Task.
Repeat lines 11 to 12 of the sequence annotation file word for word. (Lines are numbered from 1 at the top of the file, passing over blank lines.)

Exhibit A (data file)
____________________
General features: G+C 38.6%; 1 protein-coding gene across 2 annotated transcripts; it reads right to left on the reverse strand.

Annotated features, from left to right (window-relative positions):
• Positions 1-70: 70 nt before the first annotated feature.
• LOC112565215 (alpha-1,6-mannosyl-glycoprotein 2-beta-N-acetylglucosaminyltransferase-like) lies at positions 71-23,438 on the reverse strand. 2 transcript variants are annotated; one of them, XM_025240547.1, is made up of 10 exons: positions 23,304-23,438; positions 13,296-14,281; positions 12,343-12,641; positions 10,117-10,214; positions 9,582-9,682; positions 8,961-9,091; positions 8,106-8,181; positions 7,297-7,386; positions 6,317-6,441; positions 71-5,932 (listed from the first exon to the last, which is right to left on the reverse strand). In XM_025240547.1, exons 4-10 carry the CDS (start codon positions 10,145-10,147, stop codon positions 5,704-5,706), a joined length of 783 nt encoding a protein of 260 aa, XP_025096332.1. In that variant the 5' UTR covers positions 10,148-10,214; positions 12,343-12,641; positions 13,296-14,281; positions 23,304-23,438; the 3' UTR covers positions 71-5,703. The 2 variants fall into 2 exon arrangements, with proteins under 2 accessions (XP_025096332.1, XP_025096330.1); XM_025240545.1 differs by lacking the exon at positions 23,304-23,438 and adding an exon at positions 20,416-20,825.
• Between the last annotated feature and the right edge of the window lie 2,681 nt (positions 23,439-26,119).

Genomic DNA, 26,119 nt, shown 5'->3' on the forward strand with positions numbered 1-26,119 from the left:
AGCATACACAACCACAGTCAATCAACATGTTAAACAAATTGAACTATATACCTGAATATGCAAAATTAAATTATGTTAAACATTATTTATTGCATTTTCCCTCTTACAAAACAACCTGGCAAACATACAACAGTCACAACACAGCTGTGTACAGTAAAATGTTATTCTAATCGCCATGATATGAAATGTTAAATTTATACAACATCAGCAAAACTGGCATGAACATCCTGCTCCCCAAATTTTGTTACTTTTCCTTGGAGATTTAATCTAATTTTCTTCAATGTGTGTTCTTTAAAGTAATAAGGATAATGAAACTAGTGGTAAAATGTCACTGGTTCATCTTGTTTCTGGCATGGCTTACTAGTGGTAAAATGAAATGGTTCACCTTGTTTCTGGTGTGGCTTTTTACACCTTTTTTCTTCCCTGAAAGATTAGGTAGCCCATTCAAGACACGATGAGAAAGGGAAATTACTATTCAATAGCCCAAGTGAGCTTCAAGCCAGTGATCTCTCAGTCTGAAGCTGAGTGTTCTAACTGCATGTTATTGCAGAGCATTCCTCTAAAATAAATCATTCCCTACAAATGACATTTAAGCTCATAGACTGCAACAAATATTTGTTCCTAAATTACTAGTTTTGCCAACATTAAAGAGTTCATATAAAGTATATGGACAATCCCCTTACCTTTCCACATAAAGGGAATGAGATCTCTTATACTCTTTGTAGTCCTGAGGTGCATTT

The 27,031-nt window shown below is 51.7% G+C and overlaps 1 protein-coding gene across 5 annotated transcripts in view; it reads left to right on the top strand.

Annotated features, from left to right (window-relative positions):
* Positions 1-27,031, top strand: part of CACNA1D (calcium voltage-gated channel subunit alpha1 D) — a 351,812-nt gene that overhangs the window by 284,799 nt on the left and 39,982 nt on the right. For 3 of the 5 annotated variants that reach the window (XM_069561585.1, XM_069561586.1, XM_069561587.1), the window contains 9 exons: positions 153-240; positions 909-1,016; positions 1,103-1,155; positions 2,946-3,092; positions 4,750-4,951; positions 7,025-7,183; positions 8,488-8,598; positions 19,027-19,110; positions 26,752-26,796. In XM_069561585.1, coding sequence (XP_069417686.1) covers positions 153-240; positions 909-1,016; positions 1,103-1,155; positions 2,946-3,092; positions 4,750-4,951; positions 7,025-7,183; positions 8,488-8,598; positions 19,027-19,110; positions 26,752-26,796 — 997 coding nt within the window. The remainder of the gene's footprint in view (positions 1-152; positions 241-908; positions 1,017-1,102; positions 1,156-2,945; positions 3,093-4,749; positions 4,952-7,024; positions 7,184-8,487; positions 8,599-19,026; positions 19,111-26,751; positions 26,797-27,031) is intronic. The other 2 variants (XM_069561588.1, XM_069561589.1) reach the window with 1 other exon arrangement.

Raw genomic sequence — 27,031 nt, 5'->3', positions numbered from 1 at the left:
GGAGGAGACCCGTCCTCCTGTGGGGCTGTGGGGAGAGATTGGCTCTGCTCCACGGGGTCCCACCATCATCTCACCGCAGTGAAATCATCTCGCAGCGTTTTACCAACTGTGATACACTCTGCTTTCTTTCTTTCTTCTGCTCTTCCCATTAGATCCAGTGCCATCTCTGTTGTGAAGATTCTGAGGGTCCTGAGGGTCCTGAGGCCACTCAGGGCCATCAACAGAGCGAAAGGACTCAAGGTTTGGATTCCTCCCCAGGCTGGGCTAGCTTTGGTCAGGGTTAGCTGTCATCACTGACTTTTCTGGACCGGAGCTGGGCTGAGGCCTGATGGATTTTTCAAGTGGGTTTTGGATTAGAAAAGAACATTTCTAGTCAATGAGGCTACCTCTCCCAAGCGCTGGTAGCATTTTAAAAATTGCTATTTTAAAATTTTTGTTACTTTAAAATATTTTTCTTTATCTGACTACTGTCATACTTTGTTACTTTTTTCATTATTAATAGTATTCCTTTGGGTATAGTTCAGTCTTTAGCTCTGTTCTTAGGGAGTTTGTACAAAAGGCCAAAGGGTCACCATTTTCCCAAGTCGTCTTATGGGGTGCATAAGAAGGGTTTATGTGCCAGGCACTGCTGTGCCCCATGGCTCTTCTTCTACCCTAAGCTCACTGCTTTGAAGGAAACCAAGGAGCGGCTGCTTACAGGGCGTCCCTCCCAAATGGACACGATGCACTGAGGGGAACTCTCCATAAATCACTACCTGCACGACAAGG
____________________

Raw genomic sequence — 27,031 nt, 5'->3', positions numbered from 1 at the left:
GGAGGAGACCCGTCCTCCTGTGGGGCTGTGGGGAGAGATTGGCTCTGCTCCACGGGGTCCCACCATCATCTCACCGCAGTGAAATCATCTCGCAGCGTTTTACCAACTGTGATACACTCTGCTTTCTTTCTTTCTTCTGCTCTTCCCATTAGATCCAGTGCCATCTCTGTTGTGAAGATTCTGAGGGTCCTGAGGGTCCTGAGGCCACTCAGGGCCATCAACAGAGCGAAAGGACTCAAGGTTTGGATTCCTCCCCAGGCTGGGCTAGCTTTGGTCAGGGTTAGCTGTCATCACTGACTTTTCTGGACCGGAGCTGGGCTGAGGCCTGATGGATTTTTCAAGTGGGTTTTGGATTAGAAAAGAACATTTCTAGTCAATGAGGCTACCTCTCCCAAGCGCTGGTAGCATTTTAAAAATTGCTATTTTAAAATTTTTGTTACTTTAAAATATTTTTCTTTATCTGACTACTGTCATACTTTGTTACTTTTTTCATTATTAATAGTATTCCTTTGGGTATAGTTCAGTCTTTAGCTCTGTTCTTAGGGAGTTTGTACAAAAGGCCAAAGGGTCACCATTTTCCCAAGTCGTCTTATGGGGTGCATAAGAAGGGTTTATGTGCCAGGCACTGCTGTGCCCCATGGCTCTTCTTCTACCCTAAGCTCACTGCTTTGAAGGAAACCAAGGAGCGGCTGCTTACAGGGCGTCCCTCCCAAATGGACACGATGCACTGAGGGGAACTCTCCATAAATCACTACCTGCACGACAAGG